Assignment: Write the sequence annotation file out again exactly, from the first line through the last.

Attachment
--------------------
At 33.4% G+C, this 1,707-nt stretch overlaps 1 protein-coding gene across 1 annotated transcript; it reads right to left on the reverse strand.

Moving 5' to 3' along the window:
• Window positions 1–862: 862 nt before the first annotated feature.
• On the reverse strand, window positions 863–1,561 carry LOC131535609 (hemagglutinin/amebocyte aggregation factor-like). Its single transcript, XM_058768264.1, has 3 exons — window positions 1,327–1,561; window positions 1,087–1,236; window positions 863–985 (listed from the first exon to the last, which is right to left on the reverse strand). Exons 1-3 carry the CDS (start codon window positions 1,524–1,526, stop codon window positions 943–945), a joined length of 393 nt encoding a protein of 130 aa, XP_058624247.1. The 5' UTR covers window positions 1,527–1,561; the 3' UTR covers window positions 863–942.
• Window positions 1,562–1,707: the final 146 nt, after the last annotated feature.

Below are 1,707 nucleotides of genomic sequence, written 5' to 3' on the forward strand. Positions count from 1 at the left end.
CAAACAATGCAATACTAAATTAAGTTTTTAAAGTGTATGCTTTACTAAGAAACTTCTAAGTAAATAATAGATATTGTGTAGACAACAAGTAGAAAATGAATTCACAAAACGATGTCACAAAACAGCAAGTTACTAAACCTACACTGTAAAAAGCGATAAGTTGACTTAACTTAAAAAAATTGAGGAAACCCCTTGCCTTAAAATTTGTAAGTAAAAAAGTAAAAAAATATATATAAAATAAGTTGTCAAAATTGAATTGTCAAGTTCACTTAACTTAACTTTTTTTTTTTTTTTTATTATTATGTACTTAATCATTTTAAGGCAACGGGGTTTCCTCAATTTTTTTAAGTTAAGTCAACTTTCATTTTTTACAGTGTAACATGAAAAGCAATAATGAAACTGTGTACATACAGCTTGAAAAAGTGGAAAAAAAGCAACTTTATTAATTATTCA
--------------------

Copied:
At 33.4% G+C, this 1,707-nt stretch overlaps 1 protein-coding gene across 1 annotated transcript; it reads right to left on the reverse strand.

Moving 5' to 3' along the window:
• Window positions 1–862: 862 nt before the first annotated feature.
• On the reverse strand, window positions 863–1,561 carry LOC131535609 (hemagglutinin/amebocyte aggregation factor-like). Its single transcript, XM_058768264.1, has 3 exons — window positions 1,327–1,561; window positions 1,087–1,236; window positions 863–985 (listed from the first exon to the last, which is right to left on the reverse strand). Exons 1-3 carry the CDS (start codon window positions 1,524–1,526, stop codon window positions 943–945), a joined length of 393 nt encoding a protein of 130 aa, XP_058624247.1. The 5' UTR covers window positions 1,527–1,561; the 3' UTR covers window positions 863–942.
• Window positions 1,562–1,707: the final 146 nt, after the last annotated feature.

Below are 1,707 nucleotides of genomic sequence, written 5' to 3' on the forward strand. Positions count from 1 at the left end.
CAAACAATGCAATACTAAATTAAGTTTTTAAAGTGTATGCTTTACTAAGAAACTTCTAAGTAAATAATAGATATTGTGTAGACAACAAGTAGAAAATGAATTCACAAAACGATGTCACAAAACAGCAAGTTACTAAACCTACACTGTAAAAAGCGATAAGTTGACTTAACTTAAAAAAATTGAGGAAACCCCTTGCCTTAAAATTTGTAAGTAAAAAAGTAAAAAAATATATATAAAATAAGTTGTCAAAATTGAATTGTCAAGTTCACTTAACTTAACTTTTTTTTTTTTTTTTATTATTATGTACTTAATCATTTTAAGGCAACGGGGTTTCCTCAATTTTTTTAAGTTAAGTCAACTTTCATTTTTTACAGTGTAACATGAAAAGCAATAATGAAACTGTGTACATACAGCTTGAAAAAGTGGAAAAAAAGCAACTTTATTAATTATTCA